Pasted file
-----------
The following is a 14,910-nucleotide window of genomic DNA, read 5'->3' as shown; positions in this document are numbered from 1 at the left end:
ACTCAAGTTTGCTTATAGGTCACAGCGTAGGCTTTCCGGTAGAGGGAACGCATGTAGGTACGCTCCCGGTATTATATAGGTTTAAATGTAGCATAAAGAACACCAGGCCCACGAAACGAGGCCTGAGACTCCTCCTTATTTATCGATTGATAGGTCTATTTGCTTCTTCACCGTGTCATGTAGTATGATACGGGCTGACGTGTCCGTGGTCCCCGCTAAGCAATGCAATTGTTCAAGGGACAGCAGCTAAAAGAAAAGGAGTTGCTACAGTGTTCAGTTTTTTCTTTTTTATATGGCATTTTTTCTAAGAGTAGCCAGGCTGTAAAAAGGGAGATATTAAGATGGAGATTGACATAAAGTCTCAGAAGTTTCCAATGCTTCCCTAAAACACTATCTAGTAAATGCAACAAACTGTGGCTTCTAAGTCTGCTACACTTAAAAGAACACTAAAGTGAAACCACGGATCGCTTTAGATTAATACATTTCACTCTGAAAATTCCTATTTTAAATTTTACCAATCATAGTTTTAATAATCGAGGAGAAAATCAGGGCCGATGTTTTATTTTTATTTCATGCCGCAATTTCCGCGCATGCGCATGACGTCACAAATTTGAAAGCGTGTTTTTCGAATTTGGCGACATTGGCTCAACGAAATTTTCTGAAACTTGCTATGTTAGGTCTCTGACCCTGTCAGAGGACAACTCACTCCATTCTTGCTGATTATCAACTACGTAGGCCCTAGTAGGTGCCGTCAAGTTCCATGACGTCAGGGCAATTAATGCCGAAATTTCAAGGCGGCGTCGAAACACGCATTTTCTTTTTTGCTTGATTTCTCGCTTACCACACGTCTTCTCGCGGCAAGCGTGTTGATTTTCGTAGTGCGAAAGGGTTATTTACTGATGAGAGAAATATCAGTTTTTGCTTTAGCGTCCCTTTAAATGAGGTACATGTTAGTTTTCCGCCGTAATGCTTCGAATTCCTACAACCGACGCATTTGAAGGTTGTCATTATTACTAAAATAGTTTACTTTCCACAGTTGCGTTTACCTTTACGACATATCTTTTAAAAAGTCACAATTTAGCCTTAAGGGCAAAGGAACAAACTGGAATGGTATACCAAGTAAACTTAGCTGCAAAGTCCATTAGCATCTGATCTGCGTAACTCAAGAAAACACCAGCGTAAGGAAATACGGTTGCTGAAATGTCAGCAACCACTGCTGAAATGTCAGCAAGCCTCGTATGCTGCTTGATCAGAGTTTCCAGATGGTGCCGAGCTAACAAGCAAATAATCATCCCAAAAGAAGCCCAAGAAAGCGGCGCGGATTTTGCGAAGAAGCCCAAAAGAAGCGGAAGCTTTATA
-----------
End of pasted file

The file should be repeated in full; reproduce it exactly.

The following is a 14,910-nucleotide window of genomic DNA, read 5'->3' as shown; positions in this document are numbered from 1 at the left end:
ACTCAAGTTTGCTTATAGGTCACAGCGTAGGCTTTCCGGTAGAGGGAACGCATGTAGGTACGCTCCCGGTATTATATAGGTTTAAATGTAGCATAAAGAACACCAGGCCCACGAAACGAGGCCTGAGACTCCTCCTTATTTATCGATTGATAGGTCTATTTGCTTCTTCACCGTGTCATGTAGTATGATACGGGCTGACGTGTCCGTGGTCCCCGCTAAGCAATGCAATTGTTCAAGGGACAGCAGCTAAAAGAAAAGGAGTTGCTACAGTGTTCAGTTTTTTCTTTTTTATATGGCATTTTTTCTAAGAGTAGCCAGGCTGTAAAAAGGGAGATATTAAGATGGAGATTGACATAAAGTCTCAGAAGTTTCCAATGCTTCCCTAAAACACTATCTAGTAAATGCAACAAACTGTGGCTTCTAAGTCTGCTACACTTAAAAGAACACTAAAGTGAAACCACGGATCGCTTTAGATTAATACATTTCACTCTGAAAATTCCTATTTTAAATTTTACCAATCATAGTTTTAATAATCGAGGAGAAAATCAGGGCCGATGTTTTATTTTTATTTCATGCCGCAATTTCCGCGCATGCGCATGACGTCACAAATTTGAAAGCGTGTTTTTCGAATTTGGCGACATTGGCTCAACGAAATTTTCTGAAACTTGCTATGTTAGGTCTCTGACCCTGTCAGAGGACAACTCACTCCATTCTTGCTGATTATCAACTACGTAGGCCCTAGTAGGTGCCGTCAAGTTCCATGACGTCAGGGCAATTAATGCCGAAATTTCAAGGCGGCGTCGAAACACGCATTTTCTTTTTTGCTTGATTTCTCGCTTACCACACGTCTTCTCGCGGCAAGCGTGTTGATTTTCGTAGTGCGAAAGGGTTATTTACTGATGAGAGAAATATCAGTTTTTGCTTTAGCGTCCCTTTAAATGAGGTACATGTTAGTTTTCCGCCGTAATGCTTCGAATTCCTACAACCGACGCATTTGAAGGTTGTCATTATTACTAAAATAGTTTACTTTCCACAGTTGCGTTTACCTTTACGACATATCTTTTAAAAAGTCACAATTTAGCCTTAAGGGCAAAGGAACAAACTGGAATGGTATACCAAGTAAACTTAGCTGCAAAGTCCATTAGCATCTGATCTGCGTAACTCAAGAAAACACCAGCGTAAGGAAATACGGTTGCTGAAATGTCAGCAACCACTGCTGAAATGTCAGCAAGCCTCGTATGCTGCTTGATCAGAGTTTCCAGATGGTGCCGAGCTAACAAGCAAATAATCATCCCAAAAGAAGCCCAAGAAAGCGGCGCGGATTTTGCGAAGAAGCCCAAAAGAAGCGGAAGCTTTATA